Bengaluru’s animal doctors and what you should know about their therapy

Animal-assisted therapy, a relatively new concept in India, can be used effectively in issues of both mental as well as physiological and neurological health. An experienced practitioner in Bengaluru explains the multidisciplinary aspects of such therapy.

Jerome and Applejack, the therapy horses at the Paws and Hooves Project from Wag-ville in Bangalore, enjoy working with special needs individuals. One of Applejack’s favourite students is Anil, a six-year-old child diagnosed with Cerebral Palsy. When Anil first came to us about a month ago, he had severe spasticity in his arms and legs – Anil could neither walk nor sit independently. Today, he sits on Applejack with a specially designed saddle that has a seat-belts to enable him to sit upright.

The movement on the horse, combined with physiotherapy exercises done while seated on the horse have enabled Anil to not only loosen the spasticity in his arms and legs, but also gain strength and balance in his upper body, helping him now sit independently with little support. Not just that, but Anil enjoys his time with the horses and eagerly waits for each session.

While Animal Assisted Therapy (AAT) is a fairly new concept in India, most people who are aware of this are only able to relate it to treatment of psychological issues. However, the reach of AAT is far beyond applications for just mental health issues, and this has been proven through applications of AAT for treating neuro- and physio- related issues like Cerebral Palsy, Down’s Syndrome, Multiple Sclerosis and even strokes for over 40 years in many countries – especially the US and UK.

Hippotherapy, or equine-assisted therapy, helps accomplish therapeutic objectives such as improving balance, muscle tone and coordination. A study conducted by Stellenbosch University, SA in 2013 described the benefits of Hippotherapy. It concludes that when the horse moves, its centre of gravity changes three­dimensionally and its movement simulates the movement of a person’s pelvis during ambulation.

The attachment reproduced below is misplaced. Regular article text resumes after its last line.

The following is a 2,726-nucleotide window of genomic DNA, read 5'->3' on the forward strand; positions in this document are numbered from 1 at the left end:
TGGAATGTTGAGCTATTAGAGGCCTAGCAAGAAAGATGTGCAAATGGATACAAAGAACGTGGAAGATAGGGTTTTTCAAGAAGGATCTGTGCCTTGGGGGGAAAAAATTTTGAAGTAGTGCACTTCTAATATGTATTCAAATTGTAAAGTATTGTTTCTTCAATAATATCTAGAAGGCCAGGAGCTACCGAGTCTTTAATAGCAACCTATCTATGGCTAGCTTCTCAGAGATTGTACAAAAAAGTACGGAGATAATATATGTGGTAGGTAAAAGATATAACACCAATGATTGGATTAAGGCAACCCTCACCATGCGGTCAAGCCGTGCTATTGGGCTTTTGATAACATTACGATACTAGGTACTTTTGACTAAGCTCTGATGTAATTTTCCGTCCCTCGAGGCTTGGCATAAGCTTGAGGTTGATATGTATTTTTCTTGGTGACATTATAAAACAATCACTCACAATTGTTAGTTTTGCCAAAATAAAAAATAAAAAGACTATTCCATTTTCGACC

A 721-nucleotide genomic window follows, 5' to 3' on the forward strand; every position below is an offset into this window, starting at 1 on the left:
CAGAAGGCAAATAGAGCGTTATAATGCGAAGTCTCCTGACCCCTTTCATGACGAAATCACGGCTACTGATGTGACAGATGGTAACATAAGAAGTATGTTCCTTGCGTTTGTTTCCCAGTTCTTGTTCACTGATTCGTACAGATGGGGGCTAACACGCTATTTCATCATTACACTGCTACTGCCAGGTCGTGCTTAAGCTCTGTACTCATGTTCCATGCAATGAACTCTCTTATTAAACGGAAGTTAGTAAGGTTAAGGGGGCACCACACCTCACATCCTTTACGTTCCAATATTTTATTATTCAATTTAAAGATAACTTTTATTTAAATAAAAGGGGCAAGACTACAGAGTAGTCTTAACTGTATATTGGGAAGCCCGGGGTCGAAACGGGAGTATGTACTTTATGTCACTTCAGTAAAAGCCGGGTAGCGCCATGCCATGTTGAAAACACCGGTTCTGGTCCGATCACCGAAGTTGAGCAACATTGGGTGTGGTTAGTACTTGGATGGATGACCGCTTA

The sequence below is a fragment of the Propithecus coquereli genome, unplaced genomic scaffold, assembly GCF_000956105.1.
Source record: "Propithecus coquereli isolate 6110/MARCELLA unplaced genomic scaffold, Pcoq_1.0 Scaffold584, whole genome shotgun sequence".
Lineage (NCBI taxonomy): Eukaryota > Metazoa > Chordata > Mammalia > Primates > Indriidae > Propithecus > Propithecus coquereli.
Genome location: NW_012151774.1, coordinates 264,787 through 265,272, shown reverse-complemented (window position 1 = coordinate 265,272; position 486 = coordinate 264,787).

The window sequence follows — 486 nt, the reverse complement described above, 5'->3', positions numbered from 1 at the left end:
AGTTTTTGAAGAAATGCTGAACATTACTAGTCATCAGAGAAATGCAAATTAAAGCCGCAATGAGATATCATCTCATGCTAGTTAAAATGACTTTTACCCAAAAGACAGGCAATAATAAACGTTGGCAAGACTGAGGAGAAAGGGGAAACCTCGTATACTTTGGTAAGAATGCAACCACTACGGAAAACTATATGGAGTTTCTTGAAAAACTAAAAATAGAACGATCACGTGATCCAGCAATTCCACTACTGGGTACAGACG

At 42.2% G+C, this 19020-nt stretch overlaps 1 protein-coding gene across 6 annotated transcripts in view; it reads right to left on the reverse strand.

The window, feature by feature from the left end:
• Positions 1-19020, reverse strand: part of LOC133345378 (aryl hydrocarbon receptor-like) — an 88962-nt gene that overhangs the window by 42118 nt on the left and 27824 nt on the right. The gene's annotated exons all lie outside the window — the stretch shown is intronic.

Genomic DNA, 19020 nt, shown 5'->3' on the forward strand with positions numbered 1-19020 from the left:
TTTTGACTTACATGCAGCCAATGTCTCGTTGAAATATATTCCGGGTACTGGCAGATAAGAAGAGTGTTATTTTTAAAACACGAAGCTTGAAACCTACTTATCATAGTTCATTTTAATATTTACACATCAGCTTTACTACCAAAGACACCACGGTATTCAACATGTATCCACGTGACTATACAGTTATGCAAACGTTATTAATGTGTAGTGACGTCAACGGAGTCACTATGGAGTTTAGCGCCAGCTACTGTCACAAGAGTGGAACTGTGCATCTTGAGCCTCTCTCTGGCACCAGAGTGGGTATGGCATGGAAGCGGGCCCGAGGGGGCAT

Horses provide sensory stimulation to muscles and joints (called proprioception), and impact the balance and movement sense detected by sensory receptors in the inner ear (called the vestibular system) while also providing tactile (touch) experiences as the rider hugs or pats the horse.

Individuals with Cerebral Palsy or Multiple Sclerosis benefit from such activities and exercises focussed on building balance and strength, while children with autism also benefit from the ability to create emotional bonds with the horse, are soon able to make eye contact, as well as develop language and cognition skills.

Fine or gross motor skills issues which often accompany such conditions also can be worked upon through Hippotherapy. For example, a child with fine motor skill issues can benefit greatly from activities such as grooming or tacking a horse, whereas a child with balance issues will benefit from sitting and riding a horse.

Similarly, activities involving dogs (canine assisted therapy) can be used to help address fine motor skill development issues (like grooming a dog), developing range of motion (like throwing a ball or toy for a dog to fetch), or giving dogs commands can aid in speech therapy.

Some months ago, our therapy dog Bella had worked with a 72-year-old gentleman who had suffered a stroke, leaving him immobile, with impairment in fine and gross motor skills in hands, as well as speech impairment. Within two months of specially designed activities with Bella, he can now throw a ball across a room, button his shirt, brush the dog, is able to hold a tea-cup, and most importantly enjoys time outdoors with the dog.

Any form of Animal Assisted Therapy, whether canine or equine assisted, cannot be performed in isolation. In order to be effective, each case needs to be evaluated from a psychological as well as physical perspective, and therapeutic activities are to be developed and administered in consultation or under the guidance of neurologists, psychiatrists, physiotherapists, occupational therapists and psychologists as necessary.

What to keep in mind when considering AAT

  • Ensure a doctor (specialist) gives a go-ahead with regard to the mental or physical state of the individual for undergoing AAT
  • Ensure that the providers of AAT are certified practitioners
  • AAT practitioners should work along with, or consult doctors and professional therapists, while developing AAT activities for individuals with special needs as necessary

Animals being used for AAT activities should be professionally trained (as we do not have organisations that certify therapy animals in India)

[This article is co-authored by Rachel Isaac, Physiotherapist and co-founder of the Paws and Hooves Project from Wag-ville.]

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